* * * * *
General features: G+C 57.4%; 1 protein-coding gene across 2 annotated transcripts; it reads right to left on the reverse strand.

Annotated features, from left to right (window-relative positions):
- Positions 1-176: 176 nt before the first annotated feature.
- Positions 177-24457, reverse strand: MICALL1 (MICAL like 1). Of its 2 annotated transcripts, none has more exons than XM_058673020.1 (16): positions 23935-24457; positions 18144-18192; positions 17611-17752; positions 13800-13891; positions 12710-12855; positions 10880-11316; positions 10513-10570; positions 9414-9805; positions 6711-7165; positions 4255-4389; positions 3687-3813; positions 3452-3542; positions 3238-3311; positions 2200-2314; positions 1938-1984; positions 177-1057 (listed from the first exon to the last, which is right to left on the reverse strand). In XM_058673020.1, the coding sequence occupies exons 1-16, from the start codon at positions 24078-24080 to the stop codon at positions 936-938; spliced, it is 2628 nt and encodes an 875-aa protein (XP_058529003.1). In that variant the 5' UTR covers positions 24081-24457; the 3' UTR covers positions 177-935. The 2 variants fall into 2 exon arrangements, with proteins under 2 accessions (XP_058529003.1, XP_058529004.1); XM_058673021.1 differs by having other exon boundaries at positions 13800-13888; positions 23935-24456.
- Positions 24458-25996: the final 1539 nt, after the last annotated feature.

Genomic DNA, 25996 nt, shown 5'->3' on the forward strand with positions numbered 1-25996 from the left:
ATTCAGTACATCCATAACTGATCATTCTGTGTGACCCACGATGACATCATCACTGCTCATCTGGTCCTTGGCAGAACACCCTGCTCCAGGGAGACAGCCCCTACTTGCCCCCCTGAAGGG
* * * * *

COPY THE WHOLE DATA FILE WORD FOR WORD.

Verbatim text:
General features: G+C 57.4%; 1 protein-coding gene across 2 annotated transcripts; it reads right to left on the reverse strand.

Annotated features, from left to right (window-relative positions):
- Positions 1-176: 176 nt before the first annotated feature.
- Positions 177-24457, reverse strand: MICALL1 (MICAL like 1). Of its 2 annotated transcripts, none has more exons than XM_058673020.1 (16): positions 23935-24457; positions 18144-18192; positions 17611-17752; positions 13800-13891; positions 12710-12855; positions 10880-11316; positions 10513-10570; positions 9414-9805; positions 6711-7165; positions 4255-4389; positions 3687-3813; positions 3452-3542; positions 3238-3311; positions 2200-2314; positions 1938-1984; positions 177-1057 (listed from the first exon to the last, which is right to left on the reverse strand). In XM_058673020.1, the coding sequence occupies exons 1-16, from the start codon at positions 24078-24080 to the stop codon at positions 936-938; spliced, it is 2628 nt and encodes an 875-aa protein (XP_058529003.1). In that variant the 5' UTR covers positions 24081-24457; the 3' UTR covers positions 177-935. The 2 variants fall into 2 exon arrangements, with proteins under 2 accessions (XP_058529003.1, XP_058529004.1); XM_058673021.1 differs by having other exon boundaries at positions 13800-13888; positions 23935-24456.
- Positions 24458-25996: the final 1539 nt, after the last annotated feature.

Genomic DNA, 25996 nt, shown 5'->3' on the forward strand with positions numbered 1-25996 from the left:
ATTCAGTACATCCATAACTGATCATTCTGTGTGACCCACGATGACATCATCACTGCTCATCTGGTCCTTGGCAGAACACCCTGCTCCAGGGAGACAGCCCCTACTTGCCCCCCTGAAGGG